The rediscovery of physics at the LHC progresses with ATLAS showing the first candidate events for the Z-boson. These were first discovered in 1983 at CERN using the smaller SPS collider which now serves as the injection ring for the LHC. ATLAS and the other LHC experiments have been seeing plenty of Z-bosons but we outsiders have to wait for them to approve the reports before we can see them. The next physics milestone will be observations of the top quark which was discovered at the Tevatron in 1995.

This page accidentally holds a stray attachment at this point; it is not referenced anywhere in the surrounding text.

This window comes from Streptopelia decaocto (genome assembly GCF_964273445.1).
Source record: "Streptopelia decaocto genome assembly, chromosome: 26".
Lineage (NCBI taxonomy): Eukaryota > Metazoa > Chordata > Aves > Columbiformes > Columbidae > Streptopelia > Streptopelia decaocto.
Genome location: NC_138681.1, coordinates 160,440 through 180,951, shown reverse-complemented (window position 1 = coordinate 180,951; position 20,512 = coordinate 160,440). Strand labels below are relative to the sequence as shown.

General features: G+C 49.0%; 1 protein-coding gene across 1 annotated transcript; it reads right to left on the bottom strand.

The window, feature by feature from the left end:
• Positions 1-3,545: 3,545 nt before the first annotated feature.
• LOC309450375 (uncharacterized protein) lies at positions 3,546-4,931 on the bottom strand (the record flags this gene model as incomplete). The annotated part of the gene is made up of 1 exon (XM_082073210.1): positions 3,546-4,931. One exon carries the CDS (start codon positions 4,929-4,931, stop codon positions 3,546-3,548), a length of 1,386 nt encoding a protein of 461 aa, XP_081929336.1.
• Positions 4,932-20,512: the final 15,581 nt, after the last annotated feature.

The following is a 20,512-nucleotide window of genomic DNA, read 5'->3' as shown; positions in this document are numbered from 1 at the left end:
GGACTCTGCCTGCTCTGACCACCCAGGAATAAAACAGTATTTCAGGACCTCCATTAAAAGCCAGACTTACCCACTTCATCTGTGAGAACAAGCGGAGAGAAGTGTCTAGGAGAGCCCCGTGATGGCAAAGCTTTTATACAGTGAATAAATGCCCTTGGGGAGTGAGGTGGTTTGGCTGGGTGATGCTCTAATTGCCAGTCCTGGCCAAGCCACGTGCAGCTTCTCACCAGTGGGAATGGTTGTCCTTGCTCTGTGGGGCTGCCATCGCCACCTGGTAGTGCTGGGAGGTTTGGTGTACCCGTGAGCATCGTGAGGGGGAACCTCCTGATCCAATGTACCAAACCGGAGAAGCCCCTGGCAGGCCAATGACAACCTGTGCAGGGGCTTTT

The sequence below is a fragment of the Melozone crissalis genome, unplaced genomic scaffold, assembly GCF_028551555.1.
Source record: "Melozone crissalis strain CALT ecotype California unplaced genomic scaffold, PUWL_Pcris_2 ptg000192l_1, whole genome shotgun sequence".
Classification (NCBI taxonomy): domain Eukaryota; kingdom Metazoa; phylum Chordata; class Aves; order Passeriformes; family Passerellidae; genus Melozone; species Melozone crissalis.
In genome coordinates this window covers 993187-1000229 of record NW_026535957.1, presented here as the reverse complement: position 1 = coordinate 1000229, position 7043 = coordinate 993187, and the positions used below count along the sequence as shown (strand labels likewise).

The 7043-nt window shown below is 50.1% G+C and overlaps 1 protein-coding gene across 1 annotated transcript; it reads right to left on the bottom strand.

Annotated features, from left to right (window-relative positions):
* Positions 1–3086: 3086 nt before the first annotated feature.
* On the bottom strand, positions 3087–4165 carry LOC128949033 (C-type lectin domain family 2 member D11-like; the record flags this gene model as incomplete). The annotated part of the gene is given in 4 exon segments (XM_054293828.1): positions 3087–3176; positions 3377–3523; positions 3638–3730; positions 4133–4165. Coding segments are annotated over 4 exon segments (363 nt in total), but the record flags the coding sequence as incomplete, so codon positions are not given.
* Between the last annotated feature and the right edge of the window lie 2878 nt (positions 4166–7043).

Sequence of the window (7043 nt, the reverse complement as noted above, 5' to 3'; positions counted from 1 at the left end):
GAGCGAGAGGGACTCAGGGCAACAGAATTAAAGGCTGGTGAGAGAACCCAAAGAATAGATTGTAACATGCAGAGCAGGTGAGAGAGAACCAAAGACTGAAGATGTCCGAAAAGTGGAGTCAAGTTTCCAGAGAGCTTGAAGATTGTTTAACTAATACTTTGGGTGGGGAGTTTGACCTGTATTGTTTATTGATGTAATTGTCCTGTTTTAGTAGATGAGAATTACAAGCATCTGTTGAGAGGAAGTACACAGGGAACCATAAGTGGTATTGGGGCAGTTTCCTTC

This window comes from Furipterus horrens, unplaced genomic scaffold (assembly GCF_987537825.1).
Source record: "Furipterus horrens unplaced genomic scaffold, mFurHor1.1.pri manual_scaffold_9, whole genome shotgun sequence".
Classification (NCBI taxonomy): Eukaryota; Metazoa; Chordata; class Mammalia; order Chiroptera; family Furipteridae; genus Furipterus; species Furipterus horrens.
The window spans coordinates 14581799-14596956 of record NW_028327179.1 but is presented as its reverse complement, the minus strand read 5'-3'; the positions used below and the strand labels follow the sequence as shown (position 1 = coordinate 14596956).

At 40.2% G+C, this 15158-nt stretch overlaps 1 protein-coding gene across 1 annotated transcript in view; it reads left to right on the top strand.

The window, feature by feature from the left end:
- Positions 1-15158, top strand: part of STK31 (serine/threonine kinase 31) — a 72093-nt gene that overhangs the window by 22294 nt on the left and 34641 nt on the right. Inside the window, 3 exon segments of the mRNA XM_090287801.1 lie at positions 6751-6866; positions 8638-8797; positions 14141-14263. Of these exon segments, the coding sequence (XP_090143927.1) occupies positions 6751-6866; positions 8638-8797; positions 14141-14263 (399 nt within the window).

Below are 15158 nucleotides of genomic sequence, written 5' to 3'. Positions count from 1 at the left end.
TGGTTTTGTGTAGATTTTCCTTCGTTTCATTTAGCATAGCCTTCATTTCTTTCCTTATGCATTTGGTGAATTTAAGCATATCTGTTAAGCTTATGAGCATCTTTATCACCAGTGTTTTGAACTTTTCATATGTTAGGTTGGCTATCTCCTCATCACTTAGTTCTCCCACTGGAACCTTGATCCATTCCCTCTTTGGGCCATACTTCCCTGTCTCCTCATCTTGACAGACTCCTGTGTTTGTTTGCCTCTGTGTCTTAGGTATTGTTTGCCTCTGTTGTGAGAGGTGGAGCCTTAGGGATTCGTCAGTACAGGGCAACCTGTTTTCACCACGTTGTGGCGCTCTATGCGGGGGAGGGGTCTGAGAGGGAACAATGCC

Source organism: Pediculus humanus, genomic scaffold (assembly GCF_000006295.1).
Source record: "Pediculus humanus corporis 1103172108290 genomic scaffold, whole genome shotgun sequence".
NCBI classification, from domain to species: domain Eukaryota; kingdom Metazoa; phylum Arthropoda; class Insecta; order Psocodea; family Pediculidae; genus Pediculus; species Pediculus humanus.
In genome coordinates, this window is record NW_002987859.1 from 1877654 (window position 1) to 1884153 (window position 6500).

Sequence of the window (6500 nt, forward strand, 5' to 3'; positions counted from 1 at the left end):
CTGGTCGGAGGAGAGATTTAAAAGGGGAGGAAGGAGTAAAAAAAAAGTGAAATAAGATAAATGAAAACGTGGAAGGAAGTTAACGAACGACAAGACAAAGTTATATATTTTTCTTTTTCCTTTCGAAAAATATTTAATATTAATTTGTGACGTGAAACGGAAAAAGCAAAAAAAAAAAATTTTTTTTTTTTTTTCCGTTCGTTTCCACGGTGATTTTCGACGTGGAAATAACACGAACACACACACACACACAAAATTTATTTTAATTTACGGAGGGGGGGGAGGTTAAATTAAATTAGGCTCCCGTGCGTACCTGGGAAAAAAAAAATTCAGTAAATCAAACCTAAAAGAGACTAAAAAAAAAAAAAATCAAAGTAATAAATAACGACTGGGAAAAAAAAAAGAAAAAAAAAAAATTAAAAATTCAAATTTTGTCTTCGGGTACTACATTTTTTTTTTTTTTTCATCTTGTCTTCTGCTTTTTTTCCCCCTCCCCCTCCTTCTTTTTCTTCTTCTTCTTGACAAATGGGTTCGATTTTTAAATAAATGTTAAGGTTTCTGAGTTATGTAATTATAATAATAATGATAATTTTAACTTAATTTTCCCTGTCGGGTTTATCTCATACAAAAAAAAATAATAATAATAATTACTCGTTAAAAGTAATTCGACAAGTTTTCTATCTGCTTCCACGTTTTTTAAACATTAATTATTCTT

Peak luminosity in ATLAS is currently 7.7 x 1027 cm-2s-1. Over the next few weeks they plan to increase this in a series of doubling steps. The process has been going very smoothly thanks to the good performance of the magnets and cryogenics. The plot below using a log scale shows how the integrated luminosity has been increasing exponentially with a thousand factor improvement in less than two months. The LHC controllers will want to see this trend continuing until luminosity is reached at about 10000 times current levels towards the end of the summer. One of the main bottlenecks holding up faster progress is the need to train the shift staff that control the LHC so that they all know how to deal with any issues that have been found.